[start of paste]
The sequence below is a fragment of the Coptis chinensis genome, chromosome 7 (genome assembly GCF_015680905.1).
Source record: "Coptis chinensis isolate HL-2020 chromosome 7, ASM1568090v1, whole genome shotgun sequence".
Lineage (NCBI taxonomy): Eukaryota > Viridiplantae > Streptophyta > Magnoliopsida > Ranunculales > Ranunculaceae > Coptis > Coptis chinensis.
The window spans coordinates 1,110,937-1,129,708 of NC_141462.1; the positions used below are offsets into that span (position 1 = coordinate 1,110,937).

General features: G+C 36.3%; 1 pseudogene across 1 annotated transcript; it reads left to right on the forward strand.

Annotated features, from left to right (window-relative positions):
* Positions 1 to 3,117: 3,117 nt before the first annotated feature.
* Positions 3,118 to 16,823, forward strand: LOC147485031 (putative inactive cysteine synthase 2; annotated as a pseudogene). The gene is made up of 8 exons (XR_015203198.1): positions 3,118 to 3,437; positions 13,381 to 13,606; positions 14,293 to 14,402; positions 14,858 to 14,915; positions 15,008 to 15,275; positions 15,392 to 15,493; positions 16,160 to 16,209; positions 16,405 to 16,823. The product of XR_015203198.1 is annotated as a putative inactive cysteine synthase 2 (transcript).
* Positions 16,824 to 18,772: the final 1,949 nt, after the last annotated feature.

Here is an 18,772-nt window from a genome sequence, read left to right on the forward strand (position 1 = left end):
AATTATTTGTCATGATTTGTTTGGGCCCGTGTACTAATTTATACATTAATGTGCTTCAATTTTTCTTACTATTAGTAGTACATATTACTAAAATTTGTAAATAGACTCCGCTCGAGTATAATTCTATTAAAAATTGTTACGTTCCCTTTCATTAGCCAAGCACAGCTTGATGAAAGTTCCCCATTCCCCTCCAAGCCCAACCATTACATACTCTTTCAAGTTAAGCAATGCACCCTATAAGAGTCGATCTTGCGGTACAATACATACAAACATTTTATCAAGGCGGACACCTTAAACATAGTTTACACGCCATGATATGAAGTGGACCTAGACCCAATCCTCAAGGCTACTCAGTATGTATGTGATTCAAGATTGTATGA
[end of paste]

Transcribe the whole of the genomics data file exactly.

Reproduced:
The sequence below is a fragment of the Coptis chinensis genome, chromosome 7 (genome assembly GCF_015680905.1).
Source record: "Coptis chinensis isolate HL-2020 chromosome 7, ASM1568090v1, whole genome shotgun sequence".
Lineage (NCBI taxonomy): Eukaryota > Viridiplantae > Streptophyta > Magnoliopsida > Ranunculales > Ranunculaceae > Coptis > Coptis chinensis.
The window spans coordinates 1,110,937-1,129,708 of NC_141462.1; the positions used below are offsets into that span (position 1 = coordinate 1,110,937).

General features: G+C 36.3%; 1 pseudogene across 1 annotated transcript; it reads left to right on the forward strand.

Annotated features, from left to right (window-relative positions):
* Positions 1 to 3,117: 3,117 nt before the first annotated feature.
* Positions 3,118 to 16,823, forward strand: LOC147485031 (putative inactive cysteine synthase 2; annotated as a pseudogene). The gene is made up of 8 exons (XR_015203198.1): positions 3,118 to 3,437; positions 13,381 to 13,606; positions 14,293 to 14,402; positions 14,858 to 14,915; positions 15,008 to 15,275; positions 15,392 to 15,493; positions 16,160 to 16,209; positions 16,405 to 16,823. The product of XR_015203198.1 is annotated as a putative inactive cysteine synthase 2 (transcript).
* Positions 16,824 to 18,772: the final 1,949 nt, after the last annotated feature.

Here is an 18,772-nt window from a genome sequence, read left to right on the forward strand (position 1 = left end):
AATTATTTGTCATGATTTGTTTGGGCCCGTGTACTAATTTATACATTAATGTGCTTCAATTTTTCTTACTATTAGTAGTACATATTACTAAAATTTGTAAATAGACTCCGCTCGAGTATAATTCTATTAAAAATTGTTACGTTCCCTTTCATTAGCCAAGCACAGCTTGATGAAAGTTCCCCATTCCCCTCCAAGCCCAACCATTACATACTCTTTCAAGTTAAGCAATGCACCCTATAAGAGTCGATCTTGCGGTACAATACATACAAACATTTTATCAAGGCGGACACCTTAAACATAGTTTACACGCCATGATATGAAGTGGACCTAGACCCAATCCTCAAGGCTACTCAGTATGTATGTGATTCAAGATTGTATGA